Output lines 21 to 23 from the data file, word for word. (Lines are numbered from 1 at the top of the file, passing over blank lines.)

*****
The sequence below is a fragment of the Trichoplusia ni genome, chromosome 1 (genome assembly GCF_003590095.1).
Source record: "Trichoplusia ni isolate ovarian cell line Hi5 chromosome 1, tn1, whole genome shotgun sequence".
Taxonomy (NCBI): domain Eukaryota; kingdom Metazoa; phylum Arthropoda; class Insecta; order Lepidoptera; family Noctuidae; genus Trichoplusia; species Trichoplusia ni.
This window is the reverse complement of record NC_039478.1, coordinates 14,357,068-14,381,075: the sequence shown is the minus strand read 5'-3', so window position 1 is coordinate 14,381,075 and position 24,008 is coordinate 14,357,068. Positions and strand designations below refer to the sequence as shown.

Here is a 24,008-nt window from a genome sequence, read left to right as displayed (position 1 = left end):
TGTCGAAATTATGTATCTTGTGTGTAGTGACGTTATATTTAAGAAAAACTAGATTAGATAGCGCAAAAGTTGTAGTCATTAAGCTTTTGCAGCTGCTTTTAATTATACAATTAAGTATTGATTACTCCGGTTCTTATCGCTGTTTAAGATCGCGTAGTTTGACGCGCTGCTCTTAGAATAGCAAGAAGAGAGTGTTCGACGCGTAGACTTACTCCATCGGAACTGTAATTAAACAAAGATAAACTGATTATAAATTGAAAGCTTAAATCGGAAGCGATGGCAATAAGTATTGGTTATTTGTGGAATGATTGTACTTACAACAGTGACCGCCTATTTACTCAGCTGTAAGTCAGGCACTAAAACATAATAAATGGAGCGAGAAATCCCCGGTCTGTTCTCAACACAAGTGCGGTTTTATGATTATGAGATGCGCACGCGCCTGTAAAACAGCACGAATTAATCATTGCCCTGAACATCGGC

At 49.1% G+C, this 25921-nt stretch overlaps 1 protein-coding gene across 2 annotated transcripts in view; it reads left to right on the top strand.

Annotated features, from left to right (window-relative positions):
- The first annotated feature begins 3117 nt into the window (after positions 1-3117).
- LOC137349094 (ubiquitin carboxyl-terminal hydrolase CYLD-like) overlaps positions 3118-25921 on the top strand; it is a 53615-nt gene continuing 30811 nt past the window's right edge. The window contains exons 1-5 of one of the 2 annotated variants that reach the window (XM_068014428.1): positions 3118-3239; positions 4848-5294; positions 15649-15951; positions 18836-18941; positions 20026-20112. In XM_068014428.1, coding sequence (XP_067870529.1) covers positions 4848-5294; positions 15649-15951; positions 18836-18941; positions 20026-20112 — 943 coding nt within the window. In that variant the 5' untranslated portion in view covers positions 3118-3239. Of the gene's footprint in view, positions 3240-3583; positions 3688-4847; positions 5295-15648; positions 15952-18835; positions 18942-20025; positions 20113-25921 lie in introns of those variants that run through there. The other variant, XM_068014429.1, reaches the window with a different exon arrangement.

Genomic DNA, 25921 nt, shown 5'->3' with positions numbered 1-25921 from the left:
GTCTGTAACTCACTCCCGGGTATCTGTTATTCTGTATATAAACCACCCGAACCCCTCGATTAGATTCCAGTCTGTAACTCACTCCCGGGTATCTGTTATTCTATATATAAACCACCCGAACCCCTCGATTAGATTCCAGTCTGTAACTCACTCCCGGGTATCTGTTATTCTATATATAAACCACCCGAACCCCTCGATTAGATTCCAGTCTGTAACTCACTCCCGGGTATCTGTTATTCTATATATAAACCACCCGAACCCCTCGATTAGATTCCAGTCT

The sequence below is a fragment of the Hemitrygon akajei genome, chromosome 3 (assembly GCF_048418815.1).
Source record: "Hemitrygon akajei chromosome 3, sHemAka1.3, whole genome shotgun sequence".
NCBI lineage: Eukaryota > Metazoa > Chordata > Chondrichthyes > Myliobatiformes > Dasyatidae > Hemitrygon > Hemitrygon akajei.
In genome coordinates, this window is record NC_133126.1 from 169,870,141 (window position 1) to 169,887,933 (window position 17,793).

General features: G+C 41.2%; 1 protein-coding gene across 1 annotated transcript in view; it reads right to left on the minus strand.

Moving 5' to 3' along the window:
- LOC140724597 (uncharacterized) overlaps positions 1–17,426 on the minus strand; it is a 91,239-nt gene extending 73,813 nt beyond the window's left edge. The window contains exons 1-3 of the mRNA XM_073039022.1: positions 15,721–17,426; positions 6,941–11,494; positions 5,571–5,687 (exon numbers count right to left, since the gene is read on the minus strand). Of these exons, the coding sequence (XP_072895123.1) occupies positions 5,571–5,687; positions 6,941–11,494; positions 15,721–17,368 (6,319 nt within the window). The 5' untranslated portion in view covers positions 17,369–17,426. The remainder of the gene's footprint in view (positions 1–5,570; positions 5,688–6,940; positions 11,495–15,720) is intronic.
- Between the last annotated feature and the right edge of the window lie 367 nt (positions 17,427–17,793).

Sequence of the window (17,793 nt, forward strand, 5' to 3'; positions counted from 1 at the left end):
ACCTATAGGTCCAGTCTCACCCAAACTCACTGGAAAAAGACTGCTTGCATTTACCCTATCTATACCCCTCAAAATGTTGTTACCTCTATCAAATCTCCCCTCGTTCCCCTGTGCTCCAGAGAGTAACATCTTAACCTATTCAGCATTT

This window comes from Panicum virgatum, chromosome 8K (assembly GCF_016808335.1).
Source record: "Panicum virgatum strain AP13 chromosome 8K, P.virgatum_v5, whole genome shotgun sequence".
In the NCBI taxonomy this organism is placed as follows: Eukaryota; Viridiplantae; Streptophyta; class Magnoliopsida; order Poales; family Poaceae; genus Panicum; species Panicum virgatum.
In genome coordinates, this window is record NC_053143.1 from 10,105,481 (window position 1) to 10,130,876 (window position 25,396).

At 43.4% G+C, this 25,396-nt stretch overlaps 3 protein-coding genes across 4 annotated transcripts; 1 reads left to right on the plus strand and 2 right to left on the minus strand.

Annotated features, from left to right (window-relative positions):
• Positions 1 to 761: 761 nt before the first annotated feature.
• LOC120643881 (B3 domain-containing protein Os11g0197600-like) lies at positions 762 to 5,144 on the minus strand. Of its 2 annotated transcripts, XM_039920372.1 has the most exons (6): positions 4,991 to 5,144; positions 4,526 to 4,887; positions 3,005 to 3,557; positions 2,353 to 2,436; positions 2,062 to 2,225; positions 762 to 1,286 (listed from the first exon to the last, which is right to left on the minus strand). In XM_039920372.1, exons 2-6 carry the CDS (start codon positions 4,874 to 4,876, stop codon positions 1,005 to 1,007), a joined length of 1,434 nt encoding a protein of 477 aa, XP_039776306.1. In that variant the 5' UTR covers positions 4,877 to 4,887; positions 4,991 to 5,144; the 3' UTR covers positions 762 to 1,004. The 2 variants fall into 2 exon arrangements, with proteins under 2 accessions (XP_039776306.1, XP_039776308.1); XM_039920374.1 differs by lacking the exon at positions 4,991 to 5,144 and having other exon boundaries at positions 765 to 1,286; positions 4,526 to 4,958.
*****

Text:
Sequence of the window (17,793 nt, forward strand, 5' to 3'; positions counted from 1 at the left end):
ACCTATAGGTCCAGTCTCACCCAAACTCACTGGAAAAAGACTGCTTGCATTTACCCTATCTATACCCCTCAAAATGTTGTTACCTCTATCAAATCTCCCCTCGTTCCCCTGTGCTCCAGAGAGTAACATCTTAACCTATTCAGCATTT

This window comes from Panicum virgatum, chromosome 8K (assembly GCF_016808335.1).